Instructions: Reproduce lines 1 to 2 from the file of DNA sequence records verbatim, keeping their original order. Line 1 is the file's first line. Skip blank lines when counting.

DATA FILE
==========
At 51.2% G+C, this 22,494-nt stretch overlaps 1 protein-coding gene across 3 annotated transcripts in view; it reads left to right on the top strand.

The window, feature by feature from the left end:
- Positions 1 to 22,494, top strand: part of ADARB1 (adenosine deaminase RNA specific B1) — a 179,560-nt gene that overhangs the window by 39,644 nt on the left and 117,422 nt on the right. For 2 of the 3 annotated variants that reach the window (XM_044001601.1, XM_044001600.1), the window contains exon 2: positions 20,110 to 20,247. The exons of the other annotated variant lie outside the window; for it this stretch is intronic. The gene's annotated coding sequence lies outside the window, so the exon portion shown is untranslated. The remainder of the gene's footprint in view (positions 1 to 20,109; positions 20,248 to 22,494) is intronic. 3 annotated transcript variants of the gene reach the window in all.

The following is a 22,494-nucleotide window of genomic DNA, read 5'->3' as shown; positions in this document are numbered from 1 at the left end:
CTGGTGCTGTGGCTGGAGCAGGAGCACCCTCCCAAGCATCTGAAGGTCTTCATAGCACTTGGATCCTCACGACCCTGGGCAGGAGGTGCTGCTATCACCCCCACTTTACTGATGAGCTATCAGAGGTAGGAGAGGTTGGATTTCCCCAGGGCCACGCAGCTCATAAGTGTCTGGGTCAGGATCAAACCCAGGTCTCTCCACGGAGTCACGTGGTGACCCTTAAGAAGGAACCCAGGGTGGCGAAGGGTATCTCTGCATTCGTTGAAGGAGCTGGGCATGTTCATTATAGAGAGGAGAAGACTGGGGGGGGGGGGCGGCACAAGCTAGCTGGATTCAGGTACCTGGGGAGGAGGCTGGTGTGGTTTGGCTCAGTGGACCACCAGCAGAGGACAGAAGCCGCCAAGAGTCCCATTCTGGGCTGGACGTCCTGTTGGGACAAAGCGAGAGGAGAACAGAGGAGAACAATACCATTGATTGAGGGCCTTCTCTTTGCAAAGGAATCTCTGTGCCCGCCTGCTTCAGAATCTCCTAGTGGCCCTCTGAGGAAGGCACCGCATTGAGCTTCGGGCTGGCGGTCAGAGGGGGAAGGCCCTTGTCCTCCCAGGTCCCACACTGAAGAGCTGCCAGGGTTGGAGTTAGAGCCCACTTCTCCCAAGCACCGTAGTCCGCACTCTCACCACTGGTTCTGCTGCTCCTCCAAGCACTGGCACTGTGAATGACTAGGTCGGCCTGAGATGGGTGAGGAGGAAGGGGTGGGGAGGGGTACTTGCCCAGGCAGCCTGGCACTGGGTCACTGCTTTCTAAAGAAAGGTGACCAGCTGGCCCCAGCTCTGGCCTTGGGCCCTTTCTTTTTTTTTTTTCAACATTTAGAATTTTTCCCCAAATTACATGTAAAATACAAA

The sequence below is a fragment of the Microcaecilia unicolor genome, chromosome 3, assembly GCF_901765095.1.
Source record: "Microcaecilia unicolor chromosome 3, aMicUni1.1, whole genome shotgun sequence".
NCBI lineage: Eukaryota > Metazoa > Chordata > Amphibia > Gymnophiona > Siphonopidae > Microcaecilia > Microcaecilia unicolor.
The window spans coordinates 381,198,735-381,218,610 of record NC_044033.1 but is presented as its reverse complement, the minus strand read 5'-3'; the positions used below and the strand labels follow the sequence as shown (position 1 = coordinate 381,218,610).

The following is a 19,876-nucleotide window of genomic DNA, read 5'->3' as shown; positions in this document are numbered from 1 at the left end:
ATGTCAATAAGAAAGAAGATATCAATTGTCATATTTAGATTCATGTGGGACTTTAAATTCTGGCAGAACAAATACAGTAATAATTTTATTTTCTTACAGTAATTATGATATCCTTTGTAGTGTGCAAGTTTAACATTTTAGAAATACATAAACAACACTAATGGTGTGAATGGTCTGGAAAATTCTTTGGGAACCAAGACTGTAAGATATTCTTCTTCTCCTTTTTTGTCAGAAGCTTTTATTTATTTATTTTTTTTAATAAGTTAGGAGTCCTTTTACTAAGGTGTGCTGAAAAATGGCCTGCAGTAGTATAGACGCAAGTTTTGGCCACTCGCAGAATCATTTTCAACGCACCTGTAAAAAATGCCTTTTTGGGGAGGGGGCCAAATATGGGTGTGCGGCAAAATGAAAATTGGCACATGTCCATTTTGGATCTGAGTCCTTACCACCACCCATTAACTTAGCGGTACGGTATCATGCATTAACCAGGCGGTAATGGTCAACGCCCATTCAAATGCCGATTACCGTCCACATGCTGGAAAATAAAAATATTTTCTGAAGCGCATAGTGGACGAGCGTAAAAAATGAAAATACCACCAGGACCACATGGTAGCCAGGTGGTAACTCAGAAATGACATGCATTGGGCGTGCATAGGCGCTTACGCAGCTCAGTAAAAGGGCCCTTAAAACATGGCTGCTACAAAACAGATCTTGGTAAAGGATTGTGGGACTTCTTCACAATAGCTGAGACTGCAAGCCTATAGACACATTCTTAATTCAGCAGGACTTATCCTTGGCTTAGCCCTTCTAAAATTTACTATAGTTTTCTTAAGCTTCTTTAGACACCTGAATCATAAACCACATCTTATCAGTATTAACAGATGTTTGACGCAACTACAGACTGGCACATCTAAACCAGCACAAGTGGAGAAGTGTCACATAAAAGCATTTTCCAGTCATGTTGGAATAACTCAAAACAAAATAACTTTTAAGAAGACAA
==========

At 51.2% G+C, this 22,494-nt stretch overlaps 1 protein-coding gene across 3 annotated transcripts in view; it reads left to right on the top strand.

The window, feature by feature from the left end: